There are cases where you have recorded continuous data without specific events of interest, e.g. resting state data. In the absence of events on the basis of which to segment the data into trials, you would proceed processing the data as continuous data.

In continuous data you primarily would expect the EEG or MEG signal to be stationary, i.e. not change over time. Hence there is no point in doing time-frequency analysis, because you don't expect changes in the power spectrum over time, at least not on a very short time scale.

However, you might be interested in changes in the power spectrum at a much longer time scale. Regular time-frequency analysis (e.g. with method wavelet or mtmconvol in **ft_freqanalysis**) is not appropriate to reveal the dynamics of spectral changes over a long time scale. Below we outline an alternative approach that does work well and that is computationally efficient.

We start by reading the data as one long continuous segment. It may be useful at this stage to apply a high-pass filter to remove the slow drift from the data

cfg = []; cfg.dataset = 'subj2.vhdr'' cfg.hpfilter = 'yes' cfg.hpfreq = 1; data_continuous = ft_preprocessing(cfg)

Let us visually inspect the data

cfg = []; cfg.viewmode = 'vertical' ft_databrowser(cfg, data_continuous)

Subsequently, we proceed by segmenting the data into “trials”, i.e. data segments of constant length. If we were to concatenate all segments, we would again have the original data.

cfg = []; cfg.length = 1; cfg.overlap = 0; data_segmented = ft_redefinetrial(cfg, data_continuous)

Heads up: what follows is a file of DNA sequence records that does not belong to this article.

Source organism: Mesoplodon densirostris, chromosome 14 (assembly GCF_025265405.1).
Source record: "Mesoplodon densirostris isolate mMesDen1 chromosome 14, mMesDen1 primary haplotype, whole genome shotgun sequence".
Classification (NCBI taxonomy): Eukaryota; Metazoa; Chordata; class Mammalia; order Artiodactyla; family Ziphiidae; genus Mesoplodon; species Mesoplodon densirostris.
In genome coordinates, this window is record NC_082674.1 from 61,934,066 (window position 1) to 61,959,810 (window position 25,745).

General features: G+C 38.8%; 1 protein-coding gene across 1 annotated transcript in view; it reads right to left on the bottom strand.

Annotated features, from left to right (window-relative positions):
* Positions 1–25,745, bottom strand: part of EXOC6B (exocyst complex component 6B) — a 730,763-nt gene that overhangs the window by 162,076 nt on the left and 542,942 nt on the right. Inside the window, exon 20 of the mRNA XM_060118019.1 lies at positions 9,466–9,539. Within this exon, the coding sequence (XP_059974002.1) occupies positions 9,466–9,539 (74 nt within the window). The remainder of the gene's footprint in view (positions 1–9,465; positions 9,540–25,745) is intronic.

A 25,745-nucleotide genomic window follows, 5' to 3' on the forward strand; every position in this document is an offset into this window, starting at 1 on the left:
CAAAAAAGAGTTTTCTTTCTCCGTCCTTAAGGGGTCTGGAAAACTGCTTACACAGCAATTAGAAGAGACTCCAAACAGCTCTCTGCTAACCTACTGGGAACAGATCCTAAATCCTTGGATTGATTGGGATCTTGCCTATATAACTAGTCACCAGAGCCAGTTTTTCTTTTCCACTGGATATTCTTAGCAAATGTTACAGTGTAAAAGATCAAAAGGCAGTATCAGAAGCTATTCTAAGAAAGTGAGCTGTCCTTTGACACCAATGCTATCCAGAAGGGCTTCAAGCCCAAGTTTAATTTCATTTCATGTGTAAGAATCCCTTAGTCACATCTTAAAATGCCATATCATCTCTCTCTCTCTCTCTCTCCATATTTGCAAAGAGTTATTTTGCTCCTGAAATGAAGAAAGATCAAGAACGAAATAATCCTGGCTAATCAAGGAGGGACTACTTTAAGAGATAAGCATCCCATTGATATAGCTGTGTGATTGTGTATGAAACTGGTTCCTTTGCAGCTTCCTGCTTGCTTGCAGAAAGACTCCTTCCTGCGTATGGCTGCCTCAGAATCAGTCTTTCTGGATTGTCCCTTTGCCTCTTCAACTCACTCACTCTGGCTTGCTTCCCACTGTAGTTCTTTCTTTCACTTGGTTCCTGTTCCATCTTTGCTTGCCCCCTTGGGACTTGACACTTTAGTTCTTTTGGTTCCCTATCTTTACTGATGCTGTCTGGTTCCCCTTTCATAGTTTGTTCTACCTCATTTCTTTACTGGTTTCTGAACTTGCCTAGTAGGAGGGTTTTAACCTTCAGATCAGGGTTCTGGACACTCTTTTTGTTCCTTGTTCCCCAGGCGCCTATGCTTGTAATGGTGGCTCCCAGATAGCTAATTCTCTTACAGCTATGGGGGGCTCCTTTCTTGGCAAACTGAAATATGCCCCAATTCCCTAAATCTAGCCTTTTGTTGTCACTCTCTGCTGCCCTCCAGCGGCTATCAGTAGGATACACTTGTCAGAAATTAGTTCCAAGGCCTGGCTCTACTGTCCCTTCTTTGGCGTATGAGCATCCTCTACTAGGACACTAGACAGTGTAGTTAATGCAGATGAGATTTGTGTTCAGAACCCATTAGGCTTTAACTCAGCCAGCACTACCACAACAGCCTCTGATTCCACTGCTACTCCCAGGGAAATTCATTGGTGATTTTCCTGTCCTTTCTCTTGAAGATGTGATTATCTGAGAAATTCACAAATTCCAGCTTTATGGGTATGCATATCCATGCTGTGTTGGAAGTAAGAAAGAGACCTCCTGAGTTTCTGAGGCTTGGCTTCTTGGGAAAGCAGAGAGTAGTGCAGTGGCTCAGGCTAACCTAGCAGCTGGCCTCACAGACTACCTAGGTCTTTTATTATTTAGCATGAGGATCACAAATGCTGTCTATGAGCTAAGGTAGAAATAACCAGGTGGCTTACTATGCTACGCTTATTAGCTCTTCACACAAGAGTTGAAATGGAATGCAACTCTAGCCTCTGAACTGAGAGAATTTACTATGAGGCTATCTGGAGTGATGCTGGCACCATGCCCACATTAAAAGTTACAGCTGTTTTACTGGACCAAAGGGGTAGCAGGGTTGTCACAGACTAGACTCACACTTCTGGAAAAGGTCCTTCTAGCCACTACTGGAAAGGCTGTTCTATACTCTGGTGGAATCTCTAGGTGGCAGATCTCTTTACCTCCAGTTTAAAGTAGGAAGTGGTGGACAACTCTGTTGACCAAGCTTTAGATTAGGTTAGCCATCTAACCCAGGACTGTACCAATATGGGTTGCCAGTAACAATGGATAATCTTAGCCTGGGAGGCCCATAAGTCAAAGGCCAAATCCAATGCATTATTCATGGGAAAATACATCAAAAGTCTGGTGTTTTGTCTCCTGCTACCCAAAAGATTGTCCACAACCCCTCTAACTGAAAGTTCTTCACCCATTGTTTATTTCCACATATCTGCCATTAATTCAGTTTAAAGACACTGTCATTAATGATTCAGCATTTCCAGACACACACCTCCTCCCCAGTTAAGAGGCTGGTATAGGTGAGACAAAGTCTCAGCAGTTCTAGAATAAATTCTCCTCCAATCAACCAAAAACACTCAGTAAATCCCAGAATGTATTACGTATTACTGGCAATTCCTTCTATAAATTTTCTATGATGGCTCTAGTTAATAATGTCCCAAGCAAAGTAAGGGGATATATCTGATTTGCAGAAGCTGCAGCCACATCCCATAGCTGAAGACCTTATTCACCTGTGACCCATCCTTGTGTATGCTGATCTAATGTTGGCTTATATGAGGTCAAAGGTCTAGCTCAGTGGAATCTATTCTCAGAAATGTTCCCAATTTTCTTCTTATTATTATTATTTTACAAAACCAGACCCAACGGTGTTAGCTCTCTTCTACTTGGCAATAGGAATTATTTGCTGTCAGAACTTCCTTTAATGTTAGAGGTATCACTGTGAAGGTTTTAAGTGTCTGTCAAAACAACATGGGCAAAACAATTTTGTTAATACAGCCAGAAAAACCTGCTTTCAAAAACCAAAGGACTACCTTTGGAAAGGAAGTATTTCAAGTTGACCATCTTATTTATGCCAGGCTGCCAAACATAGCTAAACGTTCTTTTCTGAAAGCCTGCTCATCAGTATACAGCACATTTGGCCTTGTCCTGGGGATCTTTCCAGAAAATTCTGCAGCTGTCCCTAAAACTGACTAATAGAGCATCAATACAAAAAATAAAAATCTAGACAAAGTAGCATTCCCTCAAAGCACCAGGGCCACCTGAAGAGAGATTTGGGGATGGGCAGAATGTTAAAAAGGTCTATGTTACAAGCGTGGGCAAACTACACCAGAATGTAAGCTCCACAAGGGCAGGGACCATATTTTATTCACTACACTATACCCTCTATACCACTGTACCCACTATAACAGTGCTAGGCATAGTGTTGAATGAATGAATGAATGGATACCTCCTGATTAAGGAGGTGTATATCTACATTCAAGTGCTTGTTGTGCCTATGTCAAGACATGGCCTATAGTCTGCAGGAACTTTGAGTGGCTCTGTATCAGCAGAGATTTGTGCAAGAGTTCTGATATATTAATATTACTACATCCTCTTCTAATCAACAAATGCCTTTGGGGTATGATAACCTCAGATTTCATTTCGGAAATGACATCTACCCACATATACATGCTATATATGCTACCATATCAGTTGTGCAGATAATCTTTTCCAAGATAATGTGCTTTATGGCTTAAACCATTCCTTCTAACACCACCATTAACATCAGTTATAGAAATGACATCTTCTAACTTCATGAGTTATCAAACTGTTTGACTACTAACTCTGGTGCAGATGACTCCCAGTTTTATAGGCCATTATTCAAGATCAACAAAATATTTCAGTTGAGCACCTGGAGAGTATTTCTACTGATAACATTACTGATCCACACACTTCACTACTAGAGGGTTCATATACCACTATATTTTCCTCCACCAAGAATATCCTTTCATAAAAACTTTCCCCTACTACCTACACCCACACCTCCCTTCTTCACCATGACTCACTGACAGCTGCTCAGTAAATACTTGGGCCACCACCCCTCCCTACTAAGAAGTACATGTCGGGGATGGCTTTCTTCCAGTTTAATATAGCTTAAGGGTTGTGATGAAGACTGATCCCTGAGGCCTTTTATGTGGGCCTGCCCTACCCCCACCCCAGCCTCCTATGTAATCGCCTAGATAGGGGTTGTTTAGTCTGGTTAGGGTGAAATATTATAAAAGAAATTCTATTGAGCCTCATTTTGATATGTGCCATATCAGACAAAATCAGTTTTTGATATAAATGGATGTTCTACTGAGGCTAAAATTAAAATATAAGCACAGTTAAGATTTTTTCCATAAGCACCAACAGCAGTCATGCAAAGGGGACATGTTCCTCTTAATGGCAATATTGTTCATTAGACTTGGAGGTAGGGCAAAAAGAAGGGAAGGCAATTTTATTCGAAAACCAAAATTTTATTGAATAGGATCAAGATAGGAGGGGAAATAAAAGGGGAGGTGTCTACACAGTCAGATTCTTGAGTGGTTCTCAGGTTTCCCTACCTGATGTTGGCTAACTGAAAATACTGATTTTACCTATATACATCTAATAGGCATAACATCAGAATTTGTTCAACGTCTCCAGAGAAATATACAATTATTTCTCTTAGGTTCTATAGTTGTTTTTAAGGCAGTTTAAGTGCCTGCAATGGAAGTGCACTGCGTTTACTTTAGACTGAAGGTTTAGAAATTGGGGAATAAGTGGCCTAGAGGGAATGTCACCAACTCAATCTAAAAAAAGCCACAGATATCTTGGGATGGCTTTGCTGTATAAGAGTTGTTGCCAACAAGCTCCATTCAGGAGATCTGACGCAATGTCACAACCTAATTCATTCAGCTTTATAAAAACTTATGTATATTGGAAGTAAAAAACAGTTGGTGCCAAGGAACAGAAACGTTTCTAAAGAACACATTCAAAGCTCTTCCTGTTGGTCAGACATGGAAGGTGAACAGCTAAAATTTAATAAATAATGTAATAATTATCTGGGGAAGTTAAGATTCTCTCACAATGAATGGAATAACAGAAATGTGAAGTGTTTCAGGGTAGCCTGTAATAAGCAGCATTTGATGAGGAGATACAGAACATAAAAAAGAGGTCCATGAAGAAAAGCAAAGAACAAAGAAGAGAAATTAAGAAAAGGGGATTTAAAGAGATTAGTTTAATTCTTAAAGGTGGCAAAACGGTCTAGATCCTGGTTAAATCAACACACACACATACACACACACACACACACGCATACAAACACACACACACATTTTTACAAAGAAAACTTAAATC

Using **ft_freqanalysis** with method mtmfft, we can compute the power spectrum for each trial/segment. Note that we keep the spectra for all individual trials/segments.

cfg = []; cfg.method = 'mtmfft' cfg.taper = 'hanning' cfg.foilim = [1 30]; cfg.keeptrials = 'yes' freq_segmented = ft_freqanalysis(cfg, data_segmented)

Now comes the trick: the trials/segments in the data represent time at the level of the experiment, i.e. every subsequent trial is one second advanced in time. We can reformat the freq_segmented structure into a regular time-frequency representation.

The time or latency of each trial can be constructed using the sampleinfo from the segmented data, which specified for each trial the begin and the end-sample relative in the original datafile.

begsample = data_segmented.sampleinfo(:,1); endsample = data_segmented.sampleinfo(:,2); time = ((begsample+endsample)/2) / data_segmented.fsample;

Then we proceed by copying the freq structure, in which we flip the power spectrum to change the “rpt” dimension into the “time” dimension:

freq_continuous = freq_segmented; freq_continuous.powspctrm = permute(freq_segmented.powspctrm, [2, 3, 1]); freq_continuous.dimord = 'chan_freq_time'; % it used to be 'rpt_chan_freq' freq_continuous.time = time; % add the description of the time dimension

Finally we can plot it, just like a regular time-frequency representation

cfg = [] cfg.layout = 'easycapM10.mat' ft_multiplotTFR(cfg, freq_continuous);

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